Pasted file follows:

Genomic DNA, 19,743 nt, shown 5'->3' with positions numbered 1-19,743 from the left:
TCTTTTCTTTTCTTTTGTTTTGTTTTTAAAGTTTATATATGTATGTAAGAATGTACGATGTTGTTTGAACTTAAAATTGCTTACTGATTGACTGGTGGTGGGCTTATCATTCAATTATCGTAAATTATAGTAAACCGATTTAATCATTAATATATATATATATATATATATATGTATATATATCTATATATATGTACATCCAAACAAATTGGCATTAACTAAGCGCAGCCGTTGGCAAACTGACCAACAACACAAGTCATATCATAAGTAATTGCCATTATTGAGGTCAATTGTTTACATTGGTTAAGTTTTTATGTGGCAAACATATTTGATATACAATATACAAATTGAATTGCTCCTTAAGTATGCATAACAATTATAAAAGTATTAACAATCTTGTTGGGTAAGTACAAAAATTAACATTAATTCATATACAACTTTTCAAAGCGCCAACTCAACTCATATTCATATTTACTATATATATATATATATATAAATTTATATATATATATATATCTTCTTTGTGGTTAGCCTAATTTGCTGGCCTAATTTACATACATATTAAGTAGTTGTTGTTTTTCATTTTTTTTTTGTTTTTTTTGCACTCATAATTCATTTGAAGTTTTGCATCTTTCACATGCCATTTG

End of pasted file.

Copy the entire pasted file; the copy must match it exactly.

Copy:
Genomic DNA, 19,743 nt, shown 5'->3' with positions numbered 1-19,743 from the left:
TCTTTTCTTTTCTTTTGTTTTGTTTTTAAAGTTTATATATGTATGTAAGAATGTACGATGTTGTTTGAACTTAAAATTGCTTACTGATTGACTGGTGGTGGGCTTATCATTCAATTATCGTAAATTATAGTAAACCGATTTAATCATTAATATATATATATATATATATATATGTATATATATCTATATATATGTACATCCAAACAAATTGGCATTAACTAAGCGCAGCCGTTGGCAAACTGACCAACAACACAAGTCATATCATAAGTAATTGCCATTATTGAGGTCAATTGTTTACATTGGTTAAGTTTTTATGTGGCAAACATATTTGATATACAATATACAAATTGAATTGCTCCTTAAGTATGCATAACAATTATAAAAGTATTAACAATCTTGTTGGGTAAGTACAAAAATTAACATTAATTCATATACAACTTTTCAAAGCGCCAACTCAACTCATATTCATATTTACTATATATATATATATATATAAATTTATATATATATATATATCTTCTTTGTGGTTAGCCTAATTTGCTGGCCTAATTTACATACATATTAAGTAGTTGTTGTTTTTCATTTTTTTTTTGTTTTTTTTGCACTCATAATTCATTTGAAGTTTTGCATCTTTCACATGCCATTTG